We ate at County Canteen in Picton, which was, to be honest, average. This place came recommended by several people, but to us, it fell a bit flat. They have a simple pub-style menu, with a selection of local craft beers and wines. Their patio was cozy (and clean), but the thing that really got me was all the plastic. Our wine was served in plastic cups, and even our cutlery was plastic. This was obviously a COVID precaution but one I didn’t fully understand, since as long as you thoroughly clean dishes, you wouldn’t be putting patrons at risk with regular cutlery and glasses. The good part was, we went around 5:30pm on a Friday and didn’t have to wait for a table.
Don’t forget to grab an ice cream for the road from Slickers. They have two locations, one in Picton and one in Bloomfield. It’s homemade in PEC and absolutely delicious. I had the Pumpkin Cheesecake flavour.
On day two, we ate at Midtown Brewery. They have expanded their patio into their parking lot, with socially distanced picnic tables with umbrellas (for the hot days). The place was incredibly clean, however, we did have to wait one hour for a table. This was a Saturday, right around lunch hour, so it was to be anticipated. Definitely was worth the wait though for a Korean Hot Dog, yummy garlic aioli fries, and delicious beer (try their Strawberry Sour and Lemon Ale Sour they have right now)!
Our final night in PEC, we decided to just order food for take-out. Almost all restaurants are doing take-out which makes it easy for when the weather isn’t great for the patio, or for those that would feel safer eating in their own home/accommodations. We ordered some delicious wood-fired pizzas from 555 Brewery in Picton. Highly recommend their mushroom and truffle oil pie!
Remember to always have a face mask or covering on you. Even if you are eating outside at restaurants, you’ll need it for walking to and from your table, or to use the restrooms.
What to do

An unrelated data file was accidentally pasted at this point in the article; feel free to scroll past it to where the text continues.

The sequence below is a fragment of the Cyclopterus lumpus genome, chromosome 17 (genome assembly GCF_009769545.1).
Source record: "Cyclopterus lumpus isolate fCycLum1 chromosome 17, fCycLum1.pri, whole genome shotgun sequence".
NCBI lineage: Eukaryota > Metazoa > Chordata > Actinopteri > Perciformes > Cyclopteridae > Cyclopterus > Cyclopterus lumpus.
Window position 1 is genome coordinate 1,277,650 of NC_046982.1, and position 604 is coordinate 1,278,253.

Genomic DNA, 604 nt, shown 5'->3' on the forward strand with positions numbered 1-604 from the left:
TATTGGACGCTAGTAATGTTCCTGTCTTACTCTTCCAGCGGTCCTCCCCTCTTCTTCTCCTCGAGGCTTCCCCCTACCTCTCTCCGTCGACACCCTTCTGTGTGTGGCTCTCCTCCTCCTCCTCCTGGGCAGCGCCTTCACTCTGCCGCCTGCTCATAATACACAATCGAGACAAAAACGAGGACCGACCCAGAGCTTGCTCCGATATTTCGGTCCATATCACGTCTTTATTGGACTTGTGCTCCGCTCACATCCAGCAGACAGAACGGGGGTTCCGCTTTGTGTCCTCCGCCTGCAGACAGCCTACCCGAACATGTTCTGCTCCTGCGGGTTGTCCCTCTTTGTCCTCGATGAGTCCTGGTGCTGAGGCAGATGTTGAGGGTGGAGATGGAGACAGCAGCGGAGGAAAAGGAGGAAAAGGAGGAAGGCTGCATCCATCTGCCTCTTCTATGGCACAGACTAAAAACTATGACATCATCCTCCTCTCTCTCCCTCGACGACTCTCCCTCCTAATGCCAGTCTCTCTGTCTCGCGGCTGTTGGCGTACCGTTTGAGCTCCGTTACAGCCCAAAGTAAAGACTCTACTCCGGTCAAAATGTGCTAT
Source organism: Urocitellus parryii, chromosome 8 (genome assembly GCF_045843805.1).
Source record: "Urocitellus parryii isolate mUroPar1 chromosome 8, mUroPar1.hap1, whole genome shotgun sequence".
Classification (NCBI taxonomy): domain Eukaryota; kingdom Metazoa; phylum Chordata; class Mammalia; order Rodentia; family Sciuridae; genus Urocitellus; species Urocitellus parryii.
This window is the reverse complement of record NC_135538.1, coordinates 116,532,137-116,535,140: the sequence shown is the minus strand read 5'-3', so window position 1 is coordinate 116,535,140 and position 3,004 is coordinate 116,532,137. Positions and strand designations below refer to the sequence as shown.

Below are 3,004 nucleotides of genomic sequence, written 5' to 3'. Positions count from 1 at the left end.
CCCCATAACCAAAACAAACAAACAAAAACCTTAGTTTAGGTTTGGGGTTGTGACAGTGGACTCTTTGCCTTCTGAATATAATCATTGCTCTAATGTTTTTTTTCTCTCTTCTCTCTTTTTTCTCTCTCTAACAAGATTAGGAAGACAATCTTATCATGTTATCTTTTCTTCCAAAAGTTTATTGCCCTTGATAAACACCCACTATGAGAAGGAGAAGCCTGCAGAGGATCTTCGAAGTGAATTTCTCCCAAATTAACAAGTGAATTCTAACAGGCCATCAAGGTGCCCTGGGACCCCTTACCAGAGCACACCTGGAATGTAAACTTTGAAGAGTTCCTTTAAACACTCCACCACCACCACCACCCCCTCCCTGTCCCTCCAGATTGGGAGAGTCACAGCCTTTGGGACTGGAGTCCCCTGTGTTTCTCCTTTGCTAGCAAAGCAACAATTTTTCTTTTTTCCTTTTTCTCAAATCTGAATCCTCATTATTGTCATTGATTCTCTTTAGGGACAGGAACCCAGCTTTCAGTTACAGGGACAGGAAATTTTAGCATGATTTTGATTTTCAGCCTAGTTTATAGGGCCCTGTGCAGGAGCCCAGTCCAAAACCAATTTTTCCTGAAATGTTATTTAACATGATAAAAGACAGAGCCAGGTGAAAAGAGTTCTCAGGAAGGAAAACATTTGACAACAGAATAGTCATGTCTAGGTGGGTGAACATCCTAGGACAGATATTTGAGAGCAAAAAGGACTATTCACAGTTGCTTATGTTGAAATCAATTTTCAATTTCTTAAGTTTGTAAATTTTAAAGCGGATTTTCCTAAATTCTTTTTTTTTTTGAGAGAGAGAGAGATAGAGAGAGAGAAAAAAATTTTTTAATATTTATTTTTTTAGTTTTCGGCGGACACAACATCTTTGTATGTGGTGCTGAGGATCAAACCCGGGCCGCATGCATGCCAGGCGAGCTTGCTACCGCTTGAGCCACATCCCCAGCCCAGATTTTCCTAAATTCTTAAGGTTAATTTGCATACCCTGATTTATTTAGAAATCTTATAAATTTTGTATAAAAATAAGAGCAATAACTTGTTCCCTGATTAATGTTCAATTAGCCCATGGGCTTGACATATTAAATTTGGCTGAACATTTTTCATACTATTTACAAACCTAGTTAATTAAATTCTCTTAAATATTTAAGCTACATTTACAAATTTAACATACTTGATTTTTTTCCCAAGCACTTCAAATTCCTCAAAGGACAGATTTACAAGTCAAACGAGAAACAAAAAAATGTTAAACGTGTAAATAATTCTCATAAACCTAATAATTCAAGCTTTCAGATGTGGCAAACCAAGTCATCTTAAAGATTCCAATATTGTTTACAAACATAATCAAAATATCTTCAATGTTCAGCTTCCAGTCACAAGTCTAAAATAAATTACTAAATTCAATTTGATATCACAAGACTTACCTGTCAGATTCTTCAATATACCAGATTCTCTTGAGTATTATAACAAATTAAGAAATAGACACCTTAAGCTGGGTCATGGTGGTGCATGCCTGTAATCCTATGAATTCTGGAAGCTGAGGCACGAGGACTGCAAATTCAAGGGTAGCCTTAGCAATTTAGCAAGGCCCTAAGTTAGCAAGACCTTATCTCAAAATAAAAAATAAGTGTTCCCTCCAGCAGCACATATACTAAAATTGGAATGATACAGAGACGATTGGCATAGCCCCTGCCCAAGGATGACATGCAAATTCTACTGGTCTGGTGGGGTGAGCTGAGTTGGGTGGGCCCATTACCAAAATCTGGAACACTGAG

Most things are open in the County despite the current pandemic. There are, however, a few changes that are important to consider when planning your day in PEC.
Most people flock to this part of Ontario for their wine country. They have over 40 wineries, plus some breweries, that make for a great day of winery hopping. Mostly all wineries are currently open but with different restrictions such as:
- Face coverings must be worn until you are sampling your wine
- Wineries are limited to how many people they can accommodate, so I’d recommend staying clear of the large wineries and heading to the smaller, lesser-known ones
- Some wineries have different hours than normal. Check their websites or call ahead for the most up-to-date hours
- Several wineries are taking reservations only, especially on weekends, for tastings, so make sure to look on their websites or call ahead to ensure you don’t need a reso
- Be patient! Since they can only accommodate so many people, you may have to wait
- Be prepared for different experiences wherever you go
The one thing I really noticed is how differently every winery was operating during this time. Some had reservations, some didn’t. Some were having proper tastings, some left you to read about the wines on paper/menu while you taste their wines on your own. Some served in regular wine/sampling glasses, where others were serving all in plastic. The biggest key is to just have an open mind, and remember that all of these wineries are doing the best they can to adapt and serve the community and tourists despite the unusual circumstances.